Trial Starts After Judge Excludes Evidence in Restraining Order Violation Case – 1 Defense Win, 1 Prosecution Win


By Peter Eibert and Allison Hodge

WOODLAND, CA – Defendant William Raymond West was in Yolo County Superior Court Monday for a pre-trial oral argument concerning two potentially important pieces of recently discovered evidence.

West is charged with five counts of violating restraining orders filed against him by the victim, his ex-wife. West denies all five charges.

Deputy District Attorney Jordan Greenberg, filed two motions to include and exclude evidence. The first motion attempted to admit West’s prior domestic violence history as evidence. The second motion moved to exclude defense evidence showing text messages between the alleged victim and a witness.

Greenberg’s first motion asked to admit West’s domestic violence history as evidence, citing that it was required as “background context” for the jury to know why the victim, West’s ex-wife, had a restraining order against him.

Greenburg also noted that this was important probative information to show the jury “why this is such a serious case.”

Deputy Public Defender Katie Rogers opposed the inclusion of that evidence, noting Evidence Code 352 permits the court to exclude evidence that will “create substantial danger of undue prejudice, of confusing issues, or of misleading the jury.”

She asserted the admission of West’s domestic violence as evidence that resulted in the restraining order “will highly prejudice the jury and not be probative in this case.”

Judge Rosenberg stated he was “not inclined to allow it [West’s domestic violence history] to come in” because of Evidence Code 352, as PD Rogers noted.

Greenberg countered the defense’s assertions, stating that, “In this case, these were not just restraining order violations; the defendant approached the victim several times and threaten[ed] violence to her father. The victim [told] the police she’s scared it will escalate to physical violence.”

However, Judge Rosenberg was unconvinced, stating “You can prove that [the violation of a restraining order occurred] without going behind the order to explain to the jury why it was issued.”

Judge Rosenberg ultimately held that “The evidence will not come in. I’m looking at 352. It has some relevance, but the relevance is far outweighed by prejudice [and confusion] to defense.”

Greenburg’s second motion asked the court to exclude evidence admitted by the defense, showing text messages between the alleged victim and a witness.

PD Rogers, however, argued that such evidence was important to understanding the victim’s actions, stating, “Here you have the complaining witness claiming she could trick him into coming over to violate those restraining orders.”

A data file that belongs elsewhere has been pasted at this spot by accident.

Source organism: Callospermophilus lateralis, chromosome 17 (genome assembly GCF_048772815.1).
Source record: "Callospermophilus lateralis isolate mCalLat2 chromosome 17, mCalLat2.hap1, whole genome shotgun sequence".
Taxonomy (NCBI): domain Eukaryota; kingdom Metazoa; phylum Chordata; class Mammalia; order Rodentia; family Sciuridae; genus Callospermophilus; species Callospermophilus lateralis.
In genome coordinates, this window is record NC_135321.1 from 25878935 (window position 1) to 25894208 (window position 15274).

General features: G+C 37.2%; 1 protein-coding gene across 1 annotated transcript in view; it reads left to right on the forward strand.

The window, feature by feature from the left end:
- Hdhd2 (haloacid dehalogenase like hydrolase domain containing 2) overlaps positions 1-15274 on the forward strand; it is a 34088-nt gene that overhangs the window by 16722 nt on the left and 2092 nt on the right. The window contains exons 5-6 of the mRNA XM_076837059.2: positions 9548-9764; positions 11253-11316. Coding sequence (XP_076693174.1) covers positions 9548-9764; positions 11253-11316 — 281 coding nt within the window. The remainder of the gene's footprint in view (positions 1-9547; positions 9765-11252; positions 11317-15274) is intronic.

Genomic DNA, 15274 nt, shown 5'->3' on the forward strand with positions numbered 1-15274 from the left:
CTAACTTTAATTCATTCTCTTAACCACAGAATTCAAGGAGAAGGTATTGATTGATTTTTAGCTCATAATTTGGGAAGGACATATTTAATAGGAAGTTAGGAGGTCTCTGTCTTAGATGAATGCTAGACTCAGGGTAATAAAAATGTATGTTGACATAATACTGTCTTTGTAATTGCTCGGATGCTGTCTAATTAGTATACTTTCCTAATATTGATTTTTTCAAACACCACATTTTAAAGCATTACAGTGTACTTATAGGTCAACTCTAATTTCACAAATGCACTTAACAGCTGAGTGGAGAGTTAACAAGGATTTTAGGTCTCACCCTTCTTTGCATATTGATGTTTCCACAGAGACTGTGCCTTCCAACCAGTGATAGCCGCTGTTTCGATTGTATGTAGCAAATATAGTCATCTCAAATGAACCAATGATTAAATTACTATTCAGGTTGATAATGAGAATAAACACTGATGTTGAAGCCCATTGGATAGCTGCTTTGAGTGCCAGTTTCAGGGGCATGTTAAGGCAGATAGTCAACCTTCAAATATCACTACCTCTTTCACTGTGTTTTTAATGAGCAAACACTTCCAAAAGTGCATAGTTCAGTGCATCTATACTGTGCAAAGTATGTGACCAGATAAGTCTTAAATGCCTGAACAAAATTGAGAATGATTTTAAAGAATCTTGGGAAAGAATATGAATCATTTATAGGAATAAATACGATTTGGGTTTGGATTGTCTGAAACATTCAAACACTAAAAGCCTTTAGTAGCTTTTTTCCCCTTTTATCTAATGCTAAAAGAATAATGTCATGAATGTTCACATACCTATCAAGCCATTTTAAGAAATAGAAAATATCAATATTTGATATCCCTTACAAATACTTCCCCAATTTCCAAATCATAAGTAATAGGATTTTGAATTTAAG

Greenburg argued against Rogers’ claim, maintaining that this was hearsay evidence that had no place in the trial subject matter. The texts, in other words, do not relate to any element of the crime.

Greenburg reasoned that neither the victim nor the witness is on trial, and that the evidence does not dispute the fact that West violated a protective order on five different occasions. He went on to assert, “Victims’ conduct is not relevant. It will just create a mini-trial that goes beyond what’s important.”

Greenburg also asserted that Rogers was perfectly capable of asking the victim whether she wanted to trick the defendant during testimony.

Judge Rosenberg granted Greenburg’s motion to exclude the text messages, holding that the evidence would only serve to confuse the jury and take up too much of the court’s time.

The victim’s statements made in these text messages will not be admissible going forward.

Defense Counsel Rogers also filed a motion to continue, citing the tardiness in which the evidence of text messages between the victim and a witness were discovered.

She argued that “This information should’ve been sent over much earlier than Saturday when the prosecution knew this trial was going on for 30 days.”

Judge Rosenberg denied the defense’s motion to continue but said he would consider giving a late discovery instruction.

Jury selection subsequently began. West’s case will continue with opening statements and evidence.

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About The Author

Allison is a rising senior at UC Davis, majoring in History and Political Science. She is originally from Clovis, CA, and is pursuing a career in civil rights and/or constitutional law.

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